This rhubarb and ginger cake is one of those delightful ‘chuck all of the ingredients into a bowl and mix’ jobs, a cake baking technique that’s a firm favourite with me. I’ve written before about the ‘generosity’ of gardeners in their ‘donating’ of rhubarb to me and with the turn of spring this year has turned out to be no different. (I jest, of course.) My Dad gave me a lovely bunch of lurid, thin pink rhubarb stalks the other day and although I’d been debating about making them into a jam, after flicking through Emma Hatcher’s The FODMAP Friendly Kitchen Cookbook I decided to try making her rhubarb polenta cake.

It would be more accurate for me to describe this as a variation of Emma’s recipe because I made quite a few changes, the most important of which was adding a generous amount of ground ginger. I always think that rhubarb and ginger marry well together. My aunt and uncle who are both avid allotment gardeners make a delicious rhubarb and ginger jam that’s to die for. In fact, if you try to steal some from my Dad you run the risk of death, so it really is ‘to die for’. Worth it though…

When I read that the flour base of this rhubarb and ginger cake was polenta, ground almonds and gluten-free flour I strongly suspected that the cake would be dry and tasteless, but from the minute I started mixing the cake together I could see that this assumption was very wrong. It mixed together like a ‘normal’ cake would without the granular texture I’ve come to expect from gluten-free cakes and baked very well indeed.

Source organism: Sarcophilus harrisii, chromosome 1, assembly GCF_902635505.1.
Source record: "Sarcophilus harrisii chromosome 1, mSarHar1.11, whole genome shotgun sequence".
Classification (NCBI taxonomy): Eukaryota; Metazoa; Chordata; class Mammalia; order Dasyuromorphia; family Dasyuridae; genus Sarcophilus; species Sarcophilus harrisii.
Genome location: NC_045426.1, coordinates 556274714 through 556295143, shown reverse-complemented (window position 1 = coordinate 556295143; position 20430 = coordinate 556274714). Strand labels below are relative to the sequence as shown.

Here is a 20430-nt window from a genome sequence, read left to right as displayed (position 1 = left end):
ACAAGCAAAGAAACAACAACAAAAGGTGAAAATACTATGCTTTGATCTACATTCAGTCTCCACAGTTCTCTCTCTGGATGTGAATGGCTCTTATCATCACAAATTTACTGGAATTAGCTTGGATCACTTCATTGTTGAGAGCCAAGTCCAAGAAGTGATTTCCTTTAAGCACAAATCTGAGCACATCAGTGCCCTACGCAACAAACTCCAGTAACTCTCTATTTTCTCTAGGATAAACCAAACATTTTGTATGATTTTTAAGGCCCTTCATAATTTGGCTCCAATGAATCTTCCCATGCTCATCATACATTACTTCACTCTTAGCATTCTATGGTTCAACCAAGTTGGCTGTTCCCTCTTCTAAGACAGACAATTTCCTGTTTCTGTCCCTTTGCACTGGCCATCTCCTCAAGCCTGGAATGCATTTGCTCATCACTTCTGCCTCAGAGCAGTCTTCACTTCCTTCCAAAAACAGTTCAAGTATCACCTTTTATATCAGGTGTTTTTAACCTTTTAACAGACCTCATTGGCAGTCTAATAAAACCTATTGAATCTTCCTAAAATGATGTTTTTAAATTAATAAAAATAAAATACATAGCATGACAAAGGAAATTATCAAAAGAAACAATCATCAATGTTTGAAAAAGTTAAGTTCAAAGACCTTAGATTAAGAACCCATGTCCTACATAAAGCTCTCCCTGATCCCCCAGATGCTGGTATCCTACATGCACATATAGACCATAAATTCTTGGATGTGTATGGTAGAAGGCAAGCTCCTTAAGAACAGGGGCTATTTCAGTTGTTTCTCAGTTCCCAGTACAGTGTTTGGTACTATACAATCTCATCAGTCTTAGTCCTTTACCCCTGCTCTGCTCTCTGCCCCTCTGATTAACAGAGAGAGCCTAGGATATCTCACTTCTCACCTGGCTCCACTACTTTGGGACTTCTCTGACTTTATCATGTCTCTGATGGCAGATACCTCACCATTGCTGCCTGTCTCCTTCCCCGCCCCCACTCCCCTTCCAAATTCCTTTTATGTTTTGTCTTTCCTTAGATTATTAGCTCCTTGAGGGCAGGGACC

The base ingredients of this cake work so well that this could easily become my go-to gluten-free cake mix to use with other flavours. Accordingly, the finished product is a light, moist vanilla-scented cake that’s generously dotted with little chunks of soft, tart rhubarb and complemented by the warming presence of the ground ginger. The rhubarb and ginger cake is beautiful on its own, but I think it would lend itself well to a dollop of crème fraîche or a dairy-free equivalent. However you serve it, I guarantee it’ll be well received by all.

Also, if you want to try the original recipe from Emma’s book you can find it online on her publisher’s website here at Yellow Kite Books.

Ingredients:

120g fine polenta meal

75g ground almonds

50g gluten-free flour (I use Dove’s Farm G/F Plain Flour)

3 tsps ground ginger

2 tsps xanthan gum

2 tsps baking powder

1/2 tsp bicarbonate of soda

150g sugar

120ml vegetable oil

120ml rice milk

1/2 tsp apple cider vinegar

2 eggs

1 tsp vanilla extract

120g rhubarb (chopped into small pieces)

Method:

Preheat your oven to 200C/180C Fan/400F/Gas mark 6.

Prepare an 8″ cake tin with greaseproof paper or a cake tin liner (a wonderful invention which makes cake baking infinitely easier than having to cut out circles of greaseproof paper to fit your tins!).

Cut the rhubarb into small pieces.

Measure the dry ingredients into a large mixing bowl and give it a good stir so that they’re all fully mixed.

Measure the wet ingredients into a jug or bowl.

Toss the rhubarb in the dry ingredients and then add the wet mixture and stir really well.

Pour into your cake tin and bake for 35 to 40 mins or until a skewer pushed into the centre of the cake comes out clean.

Leave to cool and then serve.

Rhubarb and Ginger Cake by The Fat Foodie

Rhubarb and Ginger Cake by The Fat Foodie